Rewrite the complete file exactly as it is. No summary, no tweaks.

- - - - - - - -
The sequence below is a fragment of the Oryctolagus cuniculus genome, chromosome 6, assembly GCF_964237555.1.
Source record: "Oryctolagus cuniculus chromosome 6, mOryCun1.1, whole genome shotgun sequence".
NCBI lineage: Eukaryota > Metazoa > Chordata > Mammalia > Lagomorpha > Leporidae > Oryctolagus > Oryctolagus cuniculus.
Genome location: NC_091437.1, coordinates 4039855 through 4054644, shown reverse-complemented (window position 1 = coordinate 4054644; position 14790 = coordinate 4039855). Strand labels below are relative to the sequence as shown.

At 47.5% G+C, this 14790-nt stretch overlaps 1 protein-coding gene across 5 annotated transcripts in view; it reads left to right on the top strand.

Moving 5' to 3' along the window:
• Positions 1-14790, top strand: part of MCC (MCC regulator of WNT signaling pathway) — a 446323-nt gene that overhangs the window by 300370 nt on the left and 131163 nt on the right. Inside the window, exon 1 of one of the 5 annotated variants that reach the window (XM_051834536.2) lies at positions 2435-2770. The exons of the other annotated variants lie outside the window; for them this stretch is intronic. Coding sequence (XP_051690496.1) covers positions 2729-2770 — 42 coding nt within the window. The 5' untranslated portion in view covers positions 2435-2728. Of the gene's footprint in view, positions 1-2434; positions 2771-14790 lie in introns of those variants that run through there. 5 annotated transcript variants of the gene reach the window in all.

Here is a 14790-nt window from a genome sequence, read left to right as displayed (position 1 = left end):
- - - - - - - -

The sequence below is a fragment of the Oryctolagus cuniculus genome, chromosome 6, assembly GCF_964237555.1.
Source record: "Oryctolagus cuniculus chromosome 6, mOryCun1.1, whole genome shotgun sequence".
NCBI lineage: Eukaryota > Metazoa > Chordata > Mammalia > Lagomorpha > Leporidae > Oryctolagus > Oryctolagus cuniculus.
Genome location: NC_091437.1, coordinates 4039855 through 4054644, shown reverse-complemented (window position 1 = coordinate 4054644; position 14790 = coordinate 4039855). Strand labels below are relative to the sequence as shown.

At 47.5% G+C, this 14790-nt stretch overlaps 1 protein-coding gene across 5 annotated transcripts in view; it reads left to right on the top strand.

Moving 5' to 3' along the window:
• Positions 1-14790, top strand: part of MCC (MCC regulator of WNT signaling pathway) — a 446323-nt gene that overhangs the window by 300370 nt on the left and 131163 nt on the right. Inside the window, exon 1 of one of the 5 annotated variants that reach the window (XM_051834536.2) lies at positions 2435-2770. The exons of the other annotated variants lie outside the window; for them this stretch is intronic. Coding sequence (XP_051690496.1) covers positions 2729-2770 — 42 coding nt within the window. The 5' untranslated portion in view covers positions 2435-2728. Of the gene's footprint in view, positions 1-2434; positions 2771-14790 lie in introns of those variants that run through there. 5 annotated transcript variants of the gene reach the window in all.

Here is a 14790-nt window from a genome sequence, read left to right as displayed (position 1 = left end):